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Treating autism by targeting the gut

Experts have called for large-scale studies into altering the make-up of bacteria in the gut, after a review showed that this might reduce the symptoms of Autism Spectrum Disorder (ASD). Until now, caregivers have relied on rehabilitation, educational interventions and drugs to reduce ASD symptoms, but now researchers suggest that treating this condition could be as simple as changing their diet.

A review of more than 150 papers on ASD and gut bacteria found that since the 1960s, scientists have been reporting links between the composition of bacteria in the gut and autistic behaviour. The review highlights many studies showing that restoring a healthy balance in gut bacteria can treat ASD symptoms.

“To date, there are no effective therapies to treat this range of brain developmental disorders,” explains Dr. Qinrui Li of Peking University, China. “The number of people being diagnosed with ASD is on the rise. As well as being an expensive condition to manage, ASD has a huge emotional and social cost on families of sufferers.”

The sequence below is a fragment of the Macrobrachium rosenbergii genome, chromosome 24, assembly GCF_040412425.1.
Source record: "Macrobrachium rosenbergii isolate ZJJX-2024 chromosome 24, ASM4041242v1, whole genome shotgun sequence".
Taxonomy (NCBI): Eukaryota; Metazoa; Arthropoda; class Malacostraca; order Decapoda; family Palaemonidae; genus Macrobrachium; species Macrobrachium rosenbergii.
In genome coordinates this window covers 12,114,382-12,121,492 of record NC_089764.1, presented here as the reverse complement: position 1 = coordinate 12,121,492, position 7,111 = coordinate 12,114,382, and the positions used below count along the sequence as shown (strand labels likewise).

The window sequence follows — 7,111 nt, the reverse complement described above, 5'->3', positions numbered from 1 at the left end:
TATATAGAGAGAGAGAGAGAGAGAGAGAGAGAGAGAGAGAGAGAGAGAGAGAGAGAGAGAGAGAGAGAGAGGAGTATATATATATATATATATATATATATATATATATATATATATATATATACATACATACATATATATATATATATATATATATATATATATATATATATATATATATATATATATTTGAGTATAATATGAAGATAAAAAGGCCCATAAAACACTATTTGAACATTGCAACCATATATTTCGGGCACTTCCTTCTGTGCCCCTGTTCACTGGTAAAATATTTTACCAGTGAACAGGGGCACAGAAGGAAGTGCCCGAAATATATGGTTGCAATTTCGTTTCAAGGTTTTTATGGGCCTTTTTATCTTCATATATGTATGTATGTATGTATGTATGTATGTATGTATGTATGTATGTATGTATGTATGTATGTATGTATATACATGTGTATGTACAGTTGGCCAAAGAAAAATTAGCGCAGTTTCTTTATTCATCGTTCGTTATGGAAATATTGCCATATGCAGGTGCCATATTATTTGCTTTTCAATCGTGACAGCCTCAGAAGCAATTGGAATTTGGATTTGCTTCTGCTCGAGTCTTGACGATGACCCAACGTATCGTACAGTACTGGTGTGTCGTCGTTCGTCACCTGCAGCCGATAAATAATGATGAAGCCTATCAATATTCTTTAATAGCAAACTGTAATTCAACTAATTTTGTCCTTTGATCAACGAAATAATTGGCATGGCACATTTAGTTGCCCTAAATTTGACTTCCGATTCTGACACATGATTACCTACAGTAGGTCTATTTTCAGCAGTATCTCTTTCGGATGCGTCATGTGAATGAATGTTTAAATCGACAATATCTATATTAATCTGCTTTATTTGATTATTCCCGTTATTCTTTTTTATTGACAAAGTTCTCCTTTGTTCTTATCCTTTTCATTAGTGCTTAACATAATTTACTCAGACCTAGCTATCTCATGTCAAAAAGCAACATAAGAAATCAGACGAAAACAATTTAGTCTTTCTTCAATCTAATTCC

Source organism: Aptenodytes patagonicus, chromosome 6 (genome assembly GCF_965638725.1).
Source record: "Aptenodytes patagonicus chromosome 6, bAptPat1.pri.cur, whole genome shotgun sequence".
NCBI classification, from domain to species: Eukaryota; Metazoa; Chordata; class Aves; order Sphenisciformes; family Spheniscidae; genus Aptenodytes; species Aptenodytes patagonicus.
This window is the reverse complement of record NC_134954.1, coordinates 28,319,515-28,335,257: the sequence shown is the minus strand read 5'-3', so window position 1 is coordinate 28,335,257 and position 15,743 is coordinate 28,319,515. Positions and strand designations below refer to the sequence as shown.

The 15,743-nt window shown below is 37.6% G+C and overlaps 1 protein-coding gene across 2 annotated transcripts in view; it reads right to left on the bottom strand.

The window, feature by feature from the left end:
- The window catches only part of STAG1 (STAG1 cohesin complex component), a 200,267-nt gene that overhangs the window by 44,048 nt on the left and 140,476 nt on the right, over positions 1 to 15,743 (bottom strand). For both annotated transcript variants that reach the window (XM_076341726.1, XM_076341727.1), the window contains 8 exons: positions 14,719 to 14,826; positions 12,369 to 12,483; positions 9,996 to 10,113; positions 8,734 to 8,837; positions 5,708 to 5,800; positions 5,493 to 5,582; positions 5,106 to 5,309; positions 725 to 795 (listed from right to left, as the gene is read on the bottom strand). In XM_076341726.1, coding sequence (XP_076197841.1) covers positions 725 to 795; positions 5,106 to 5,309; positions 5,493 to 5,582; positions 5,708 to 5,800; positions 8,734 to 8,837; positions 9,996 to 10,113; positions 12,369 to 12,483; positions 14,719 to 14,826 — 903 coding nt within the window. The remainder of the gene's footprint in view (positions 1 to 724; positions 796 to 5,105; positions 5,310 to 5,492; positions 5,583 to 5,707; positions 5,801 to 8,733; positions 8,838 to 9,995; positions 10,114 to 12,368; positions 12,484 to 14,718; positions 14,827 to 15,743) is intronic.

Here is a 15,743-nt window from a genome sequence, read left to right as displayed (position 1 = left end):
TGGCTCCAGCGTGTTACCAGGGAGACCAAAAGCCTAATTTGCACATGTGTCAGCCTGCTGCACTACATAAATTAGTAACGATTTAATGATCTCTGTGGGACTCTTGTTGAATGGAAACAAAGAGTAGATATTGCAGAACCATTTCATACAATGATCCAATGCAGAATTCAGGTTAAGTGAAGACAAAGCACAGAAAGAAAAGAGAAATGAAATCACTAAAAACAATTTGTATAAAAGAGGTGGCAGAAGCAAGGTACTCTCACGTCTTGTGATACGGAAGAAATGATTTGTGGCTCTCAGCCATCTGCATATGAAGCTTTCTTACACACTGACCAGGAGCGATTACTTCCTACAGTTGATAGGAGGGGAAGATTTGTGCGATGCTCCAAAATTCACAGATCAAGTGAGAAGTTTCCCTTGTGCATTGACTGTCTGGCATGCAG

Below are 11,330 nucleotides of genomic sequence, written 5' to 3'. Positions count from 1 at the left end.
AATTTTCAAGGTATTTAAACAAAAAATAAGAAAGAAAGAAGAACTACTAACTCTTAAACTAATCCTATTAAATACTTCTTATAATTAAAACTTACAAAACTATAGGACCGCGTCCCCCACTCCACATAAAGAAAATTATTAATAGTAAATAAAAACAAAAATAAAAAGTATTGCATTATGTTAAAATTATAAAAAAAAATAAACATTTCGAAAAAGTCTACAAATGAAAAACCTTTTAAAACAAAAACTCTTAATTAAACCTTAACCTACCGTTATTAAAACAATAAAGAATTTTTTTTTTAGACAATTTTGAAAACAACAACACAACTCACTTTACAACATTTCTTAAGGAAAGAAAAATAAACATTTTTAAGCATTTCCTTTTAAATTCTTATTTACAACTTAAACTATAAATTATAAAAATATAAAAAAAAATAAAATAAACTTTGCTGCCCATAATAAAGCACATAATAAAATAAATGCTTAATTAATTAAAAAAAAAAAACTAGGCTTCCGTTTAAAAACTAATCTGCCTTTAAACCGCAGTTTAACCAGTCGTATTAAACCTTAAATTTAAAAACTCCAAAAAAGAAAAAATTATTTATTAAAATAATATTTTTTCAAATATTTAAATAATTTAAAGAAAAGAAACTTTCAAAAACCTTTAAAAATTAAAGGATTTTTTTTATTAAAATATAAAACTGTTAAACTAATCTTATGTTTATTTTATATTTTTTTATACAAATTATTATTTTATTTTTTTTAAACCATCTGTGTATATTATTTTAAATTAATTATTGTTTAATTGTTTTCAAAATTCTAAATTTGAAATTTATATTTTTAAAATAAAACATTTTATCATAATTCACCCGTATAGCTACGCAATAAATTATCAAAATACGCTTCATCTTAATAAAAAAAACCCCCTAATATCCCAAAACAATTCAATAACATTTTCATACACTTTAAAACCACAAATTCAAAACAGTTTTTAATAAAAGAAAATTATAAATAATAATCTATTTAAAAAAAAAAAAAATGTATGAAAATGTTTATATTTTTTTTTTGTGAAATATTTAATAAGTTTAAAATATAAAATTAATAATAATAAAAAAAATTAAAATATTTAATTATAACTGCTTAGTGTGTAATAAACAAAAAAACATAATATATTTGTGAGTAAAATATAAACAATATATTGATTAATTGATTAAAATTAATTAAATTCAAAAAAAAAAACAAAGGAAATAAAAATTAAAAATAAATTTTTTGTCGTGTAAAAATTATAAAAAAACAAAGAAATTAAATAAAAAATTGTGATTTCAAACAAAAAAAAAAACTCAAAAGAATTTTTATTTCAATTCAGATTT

The link between the gut and ASD is well-known among sufferers: problems like diarrhea, constipation, and flatulence are commonly reported. The root of gastro-intestinal problems like these is an imbalance of “good” and “bad” bacteria in the gut.

According to the author, ASD could be a result of both genetic and environmental factors. The environmental factors include the overuse of antibiotics, maternal obesity and diabetes during pregnancy, delivery procedure and breastfeeding period. All of these can affect the balance of bacteria in an infant’s gut, so are risk factors for ASD.

However, the researchers found a significant body of evidence that reverting the gut microbiota to a healthy state can reduce ASD symptoms.

The findings could be a breakthrough in the treatment of this disorder. However, the researchers believe that the studies are too few and too small, and that new clinical trials are needed to take this research to the next level.

The authors hope that their review leads to research on the link between the gut microbiota and ASD, and eventually to affordable and effective treatment.

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